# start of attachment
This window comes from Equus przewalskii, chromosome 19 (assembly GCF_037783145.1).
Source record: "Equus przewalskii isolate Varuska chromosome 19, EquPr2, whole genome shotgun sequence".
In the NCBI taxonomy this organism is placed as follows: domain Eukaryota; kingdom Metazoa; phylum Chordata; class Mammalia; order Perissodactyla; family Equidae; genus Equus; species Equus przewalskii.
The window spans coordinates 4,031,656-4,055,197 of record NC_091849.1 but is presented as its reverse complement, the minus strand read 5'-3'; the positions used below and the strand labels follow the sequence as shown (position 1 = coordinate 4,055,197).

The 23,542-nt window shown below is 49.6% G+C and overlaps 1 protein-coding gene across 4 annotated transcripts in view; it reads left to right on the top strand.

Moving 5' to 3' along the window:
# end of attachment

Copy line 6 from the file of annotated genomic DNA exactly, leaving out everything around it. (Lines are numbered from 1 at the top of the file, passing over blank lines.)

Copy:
Moving 5' to 3' along the window: